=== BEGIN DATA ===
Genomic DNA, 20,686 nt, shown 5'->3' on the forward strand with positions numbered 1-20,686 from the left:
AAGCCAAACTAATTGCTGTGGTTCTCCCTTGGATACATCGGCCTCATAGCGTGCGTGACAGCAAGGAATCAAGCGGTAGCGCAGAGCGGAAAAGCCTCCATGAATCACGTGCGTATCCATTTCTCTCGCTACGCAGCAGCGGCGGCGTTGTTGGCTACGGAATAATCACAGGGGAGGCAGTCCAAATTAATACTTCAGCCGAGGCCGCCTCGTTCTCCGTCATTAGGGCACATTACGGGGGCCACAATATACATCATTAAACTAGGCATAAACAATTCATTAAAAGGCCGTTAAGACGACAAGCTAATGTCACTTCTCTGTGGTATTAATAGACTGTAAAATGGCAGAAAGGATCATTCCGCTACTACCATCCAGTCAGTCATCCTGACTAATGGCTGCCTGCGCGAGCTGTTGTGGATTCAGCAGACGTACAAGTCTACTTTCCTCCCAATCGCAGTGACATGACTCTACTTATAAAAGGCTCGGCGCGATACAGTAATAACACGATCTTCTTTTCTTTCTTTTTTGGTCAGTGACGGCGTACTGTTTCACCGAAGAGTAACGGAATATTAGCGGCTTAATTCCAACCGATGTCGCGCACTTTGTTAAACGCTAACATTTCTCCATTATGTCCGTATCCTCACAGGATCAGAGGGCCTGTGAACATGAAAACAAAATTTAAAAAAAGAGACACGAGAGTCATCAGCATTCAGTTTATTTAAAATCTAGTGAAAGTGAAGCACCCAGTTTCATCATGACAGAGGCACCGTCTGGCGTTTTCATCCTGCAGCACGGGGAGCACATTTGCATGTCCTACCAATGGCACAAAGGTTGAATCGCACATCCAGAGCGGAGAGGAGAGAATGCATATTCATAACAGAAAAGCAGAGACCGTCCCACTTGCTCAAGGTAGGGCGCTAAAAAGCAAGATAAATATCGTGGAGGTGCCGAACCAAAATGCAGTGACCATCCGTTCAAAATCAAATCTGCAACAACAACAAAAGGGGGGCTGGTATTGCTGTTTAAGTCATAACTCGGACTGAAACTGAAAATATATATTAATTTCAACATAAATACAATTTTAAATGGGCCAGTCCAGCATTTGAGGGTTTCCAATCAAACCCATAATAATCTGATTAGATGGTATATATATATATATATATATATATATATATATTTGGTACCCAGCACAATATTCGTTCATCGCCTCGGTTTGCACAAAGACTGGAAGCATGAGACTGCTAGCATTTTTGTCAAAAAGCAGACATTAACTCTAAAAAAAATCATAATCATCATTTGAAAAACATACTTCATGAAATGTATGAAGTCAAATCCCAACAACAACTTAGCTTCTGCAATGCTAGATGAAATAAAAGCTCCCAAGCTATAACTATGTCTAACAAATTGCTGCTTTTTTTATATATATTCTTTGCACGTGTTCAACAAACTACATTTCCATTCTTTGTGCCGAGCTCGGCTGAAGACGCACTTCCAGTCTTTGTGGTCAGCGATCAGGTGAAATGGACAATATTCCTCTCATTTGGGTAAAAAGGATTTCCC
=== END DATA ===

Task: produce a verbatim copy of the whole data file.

Genomic DNA, 20,686 nt, shown 5'->3' on the forward strand with positions numbered 1-20,686 from the left:
AAGCCAAACTAATTGCTGTGGTTCTCCCTTGGATACATCGGCCTCATAGCGTGCGTGACAGCAAGGAATCAAGCGGTAGCGCAGAGCGGAAAAGCCTCCATGAATCACGTGCGTATCCATTTCTCTCGCTACGCAGCAGCGGCGGCGTTGTTGGCTACGGAATAATCACAGGGGAGGCAGTCCAAATTAATACTTCAGCCGAGGCCGCCTCGTTCTCCGTCATTAGGGCACATTACGGGGGCCACAATATACATCATTAAACTAGGCATAAACAATTCATTAAAAGGCCGTTAAGACGACAAGCTAATGTCACTTCTCTGTGGTATTAATAGACTGTAAAATGGCAGAAAGGATCATTCCGCTACTACCATCCAGTCAGTCATCCTGACTAATGGCTGCCTGCGCGAGCTGTTGTGGATTCAGCAGACGTACAAGTCTACTTTCCTCCCAATCGCAGTGACATGACTCTACTTATAAAAGGCTCGGCGCGATACAGTAATAACACGATCTTCTTTTCTTTCTTTTTTGGTCAGTGACGGCGTACTGTTTCACCGAAGAGTAACGGAATATTAGCGGCTTAATTCCAACCGATGTCGCGCACTTTGTTAAACGCTAACATTTCTCCATTATGTCCGTATCCTCACAGGATCAGAGGGCCTGTGAACATGAAAACAAAATTTAAAAAAAGAGACACGAGAGTCATCAGCATTCAGTTTATTTAAAATCTAGTGAAAGTGAAGCACCCAGTTTCATCATGACAGAGGCACCGTCTGGCGTTTTCATCCTGCAGCACGGGGAGCACATTTGCATGTCCTACCAATGGCACAAAGGTTGAATCGCACATCCAGAGCGGAGAGGAGAGAATGCATATTCATAACAGAAAAGCAGAGACCGTCCCACTTGCTCAAGGTAGGGCGCTAAAAAGCAAGATAAATATCGTGGAGGTGCCGAACCAAAATGCAGTGACCATCCGTTCAAAATCAAATCTGCAACAACAACAAAAGGGGGGCTGGTATTGCTGTTTAAGTCATAACTCGGACTGAAACTGAAAATATATATTAATTTCAACATAAATACAATTTTAAATGGGCCAGTCCAGCATTTGAGGGTTTCCAATCAAACCCATAATAATCTGATTAGATGGTATATATATATATATATATATATATATATATATTTGGTACCCAGCACAATATTCGTTCATCGCCTCGGTTTGCACAAAGACTGGAAGCATGAGACTGCTAGCATTTTTGTCAAAAAGCAGACATTAACTCTAAAAAAAATCATAATCATCATTTGAAAAACATACTTCATGAAATGTATGAAGTCAAATCCCAACAACAACTTAGCTTCTGCAATGCTAGATGAAATAAAAGCTCCCAAGCTATAACTATGTCTAACAAATTGCTGCTTTTTTTATATATATTCTTTGCACGTGTTCAACAAACTACATTTCCATTCTTTGTGCCGAGCTCGGCTGAAGACGCACTTCCAGTCTTTGTGGTCAGCGATCAGGTGAAATGGACAATATTCCTCTCATTTGGGTAAAAAGGATTTCCC